The rain was just pesky and light except for one sudden deluge after a couple of hours that forced me to take cover under some trees and put on my booties. I'd been training in such weather for weeks but that didn't make it any more agreeable. The one consolation was that the way was marked by the yellow course markers, which always lift my heart. I truly knew I was on the Tour route when I came upon a pair of thugs in the middle of the road in one town halting traffic and forcing tiny cellophane flags on people for one euro. I actually saw them making a sale. No Devil sighting yet though, nor any exhortations to the riders painted on the wet roads.
Shortly before five I was in a city large enough to have a bar or two, though it being a Sunday there was no guarantee they'd be open. I saw three guys standing outside a bar/cafe smoking. I followed them back in and I the corner was a television tuned to The Tour. Then I noticed one large table that was completely filled. Then I was told this was a private party and that the bar was closed. They could tell I was a cyclist and that I had expressed glee at seeing bicycling on the television. I saw in the corner of the screen that there was twenty kilometers left in the stage, less than half an hour, but they didn't have the decency to let me take a seat in a corner.
I circled around the quiet city looking for another bar. After a couple minutes I spotted one. As I zoomed in on it someone else was just entering. He was the owner and he was just opening. He said he did have a television but to come back in five minutes. I waited outside the bar. When he finally let me in a woman was fiddling with the large screen trying to put on The Race. She was struggling. The owner kindly handed me his cellphone which he had tuned to the broadcast. Now that was more like it. There were less than eight kilometers to go now and the peloton was chasing a lone breakaway. Unfortunately they had passed the swimming pool with the large banner proclaiming they had wet "Maillots" too, so I couldn't see if the television cameras zoomed in on it.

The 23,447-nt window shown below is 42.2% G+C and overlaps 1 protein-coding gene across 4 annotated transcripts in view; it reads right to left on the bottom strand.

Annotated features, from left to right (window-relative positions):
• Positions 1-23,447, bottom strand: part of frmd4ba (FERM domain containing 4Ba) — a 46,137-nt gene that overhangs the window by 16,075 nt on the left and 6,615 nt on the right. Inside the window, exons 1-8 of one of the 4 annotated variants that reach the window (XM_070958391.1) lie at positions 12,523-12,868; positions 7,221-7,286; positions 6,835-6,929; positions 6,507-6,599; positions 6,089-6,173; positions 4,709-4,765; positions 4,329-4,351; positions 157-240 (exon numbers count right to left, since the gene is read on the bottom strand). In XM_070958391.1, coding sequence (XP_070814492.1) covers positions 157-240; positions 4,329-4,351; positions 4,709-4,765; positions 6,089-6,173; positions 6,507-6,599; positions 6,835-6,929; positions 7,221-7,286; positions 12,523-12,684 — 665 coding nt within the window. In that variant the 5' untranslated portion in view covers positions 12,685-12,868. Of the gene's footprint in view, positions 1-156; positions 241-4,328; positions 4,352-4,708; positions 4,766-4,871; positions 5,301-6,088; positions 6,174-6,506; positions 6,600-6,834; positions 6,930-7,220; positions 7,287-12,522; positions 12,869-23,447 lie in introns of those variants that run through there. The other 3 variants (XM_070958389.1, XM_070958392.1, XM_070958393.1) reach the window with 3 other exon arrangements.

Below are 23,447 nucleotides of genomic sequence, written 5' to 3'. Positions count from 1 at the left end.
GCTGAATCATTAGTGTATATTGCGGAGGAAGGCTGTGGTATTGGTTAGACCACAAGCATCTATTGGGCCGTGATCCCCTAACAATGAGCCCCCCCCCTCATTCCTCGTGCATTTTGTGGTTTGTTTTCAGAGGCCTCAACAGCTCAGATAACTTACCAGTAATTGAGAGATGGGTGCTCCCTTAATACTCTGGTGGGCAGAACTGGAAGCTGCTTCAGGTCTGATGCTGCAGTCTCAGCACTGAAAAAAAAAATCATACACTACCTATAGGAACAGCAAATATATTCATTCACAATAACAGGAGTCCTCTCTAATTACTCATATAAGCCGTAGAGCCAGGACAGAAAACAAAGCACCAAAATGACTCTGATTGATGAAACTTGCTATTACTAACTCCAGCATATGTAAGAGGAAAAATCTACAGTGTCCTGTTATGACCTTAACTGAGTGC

Cavendish was well back as the leaders began the steep climb to the finish, so his time in Yellow was coming to an end, which was no surprise. Sagan once again was there in the furious charge to the finish, and this time he surged ahead, a great victory for him. He finished third yesterday and second time after time last year and the year before. This is his first Tour stage win since 2013 despite winning the Green Jersey each year since. He has been proving himself the strongest rider in the world except in the high mountains, so he was a most worthy winner. He'll look splendid in Yellow tomorrow.
I was back pedaling at 5:30, just as I was yesterday and once again I stuck to it until ten p.m. I fell ten miles short of my hoped for one hundred miles, but I was at least within 52 miles of the stage finish in Angers, so I'll have no stress about reaching it before two when the gendarmes are wont to order me off the course. The rain finally stopped at seven. I stopped and filled my Tupperware bowl with couscous and caussoulete and ate for fifteen minutes. It was great to have it all prepared so that as I set up my tent in a field I could eat all the while. Ordinarily I eat for two hours or more at day's end in my tent. I didn't want to stay up until midnight, so my early start on my eating let me get to sleep at eleven. My race is definitely on.